Insurance market Lloyd’s of London has said it expects insurance claims from coronavirus related issues to be between $3bn and $4.3bn. That would be the highest insurance claims since the Twin Tower attacks on 11 September 2001 in the US.
Lloyd’s said that if the lockdown that is currently imposed in many countries across the world continues into another quarter, the losses could rise further.
The novel coronavirus pandemic related costs are hitting insurers all around the world even though many of the people who were planning to file claims related to coronavirus are finding that it is not covered by their insurance policies.
The total impact on the insurance industry was likely to be far bigger after all factors were taken into account, Lloyd’s said.
“The estimated 2020 underwriting losses covered by the industry as a result of Covid-19 are approximately $107bn,” it said. “In addition, unlike other events, the industry will also experience falls in investment portfolios of an estimated $96bn, bringing the total projected loss to the insurance industry to $203bn.”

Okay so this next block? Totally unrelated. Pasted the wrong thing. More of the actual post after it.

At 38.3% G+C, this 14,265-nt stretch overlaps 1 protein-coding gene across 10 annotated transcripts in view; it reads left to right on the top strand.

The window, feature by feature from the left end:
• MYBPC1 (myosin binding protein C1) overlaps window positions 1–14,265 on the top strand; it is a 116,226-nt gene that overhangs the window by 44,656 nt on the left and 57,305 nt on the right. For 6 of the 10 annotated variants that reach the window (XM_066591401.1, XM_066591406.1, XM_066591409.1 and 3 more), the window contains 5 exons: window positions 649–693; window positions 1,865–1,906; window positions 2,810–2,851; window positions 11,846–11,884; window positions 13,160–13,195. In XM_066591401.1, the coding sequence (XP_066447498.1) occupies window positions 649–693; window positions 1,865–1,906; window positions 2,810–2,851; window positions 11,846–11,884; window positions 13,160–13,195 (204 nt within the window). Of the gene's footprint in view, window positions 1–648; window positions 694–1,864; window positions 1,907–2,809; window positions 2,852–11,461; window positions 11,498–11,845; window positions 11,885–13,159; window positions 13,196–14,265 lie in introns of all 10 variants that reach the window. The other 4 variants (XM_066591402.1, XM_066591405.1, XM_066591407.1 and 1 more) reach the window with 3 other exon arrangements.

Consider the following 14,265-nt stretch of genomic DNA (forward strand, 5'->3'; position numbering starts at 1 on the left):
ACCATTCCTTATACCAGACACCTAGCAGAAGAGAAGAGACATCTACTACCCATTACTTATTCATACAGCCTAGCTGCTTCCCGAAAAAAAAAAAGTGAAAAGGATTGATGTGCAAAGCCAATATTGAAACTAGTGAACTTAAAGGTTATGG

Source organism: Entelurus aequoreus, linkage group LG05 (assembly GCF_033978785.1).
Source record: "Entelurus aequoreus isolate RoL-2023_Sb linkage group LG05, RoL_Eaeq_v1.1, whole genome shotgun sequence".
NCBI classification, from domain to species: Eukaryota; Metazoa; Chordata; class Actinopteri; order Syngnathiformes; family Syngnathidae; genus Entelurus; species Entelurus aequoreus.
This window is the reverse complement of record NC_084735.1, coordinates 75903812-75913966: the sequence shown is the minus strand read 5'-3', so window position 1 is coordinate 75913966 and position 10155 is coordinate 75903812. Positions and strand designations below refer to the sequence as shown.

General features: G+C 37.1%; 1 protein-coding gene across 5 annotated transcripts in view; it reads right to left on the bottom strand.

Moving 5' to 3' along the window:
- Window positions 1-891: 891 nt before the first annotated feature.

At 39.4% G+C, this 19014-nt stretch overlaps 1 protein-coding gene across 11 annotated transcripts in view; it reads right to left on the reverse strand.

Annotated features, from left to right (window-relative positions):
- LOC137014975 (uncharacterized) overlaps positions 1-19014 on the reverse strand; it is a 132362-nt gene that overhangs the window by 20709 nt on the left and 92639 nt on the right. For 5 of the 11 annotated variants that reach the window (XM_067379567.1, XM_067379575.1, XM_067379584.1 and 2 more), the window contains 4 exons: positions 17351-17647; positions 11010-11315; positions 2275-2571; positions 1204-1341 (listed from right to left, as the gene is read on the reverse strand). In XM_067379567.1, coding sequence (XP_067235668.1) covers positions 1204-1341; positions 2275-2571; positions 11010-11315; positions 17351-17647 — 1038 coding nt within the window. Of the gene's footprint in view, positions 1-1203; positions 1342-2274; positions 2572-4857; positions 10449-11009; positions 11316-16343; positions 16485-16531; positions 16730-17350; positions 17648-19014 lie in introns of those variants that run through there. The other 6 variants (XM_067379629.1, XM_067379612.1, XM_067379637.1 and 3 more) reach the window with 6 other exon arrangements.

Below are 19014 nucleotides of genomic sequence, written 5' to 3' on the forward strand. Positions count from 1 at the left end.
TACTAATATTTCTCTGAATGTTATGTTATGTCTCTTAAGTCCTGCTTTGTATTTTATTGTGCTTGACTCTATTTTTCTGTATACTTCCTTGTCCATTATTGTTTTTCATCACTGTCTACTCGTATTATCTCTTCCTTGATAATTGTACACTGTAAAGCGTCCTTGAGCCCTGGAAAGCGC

Zurich Insurance said that in the first quarter, it had made bookings of $280 million on coronavirus claims.
“The impact of claims related to the COVID-19 outbreak and the sharp falls in financial markets in the latter part of the first quarter are expected to remain a 2020 earnings event,” the company’s Chief Financial Officer George Quinn said in a statement.
After booking of $280 million for property and casualty claims related to the coronavirus pandemic in the first quarter, such claims could reach a total of about $750 million this year, Zurich Insurance Group said.
“The impact of claims related to the COVID-19 outbreak and the sharp falls in financial markets in the latter part of the first quarter are expected to remain a 2020 earnings event,” Chief Financial Officer George Quinn said in a statement.
“Group solvency remains strong and together with the diversity of our business and our conservative balance sheet, I am confident that the Group is well placed to manage the current challenges.”
There was a 5 per cent growth in premiums in the P&C business in North America because of rate increases while there has also been strong premiums growth in Britain, Germany and elsewhere in Europe, the company said.
At the same time there was a drop of 24 per cent slump in new business in life insurance which has brought down annual premium equivalents by 19 per cent to $958 million because of a lack of face to face meetings and sale with customers because of the lockdowns imposed by many countries in Asia Pacific and Brazil, among other countries, to slow down the spread of the pandemic.
The insolvency ratio of the group was down significantly to 101 per cent from 129 per cent under the Swiss owner’s own economic modelling but remained within target range.
(Adapted from BBC.com & CNBC.com)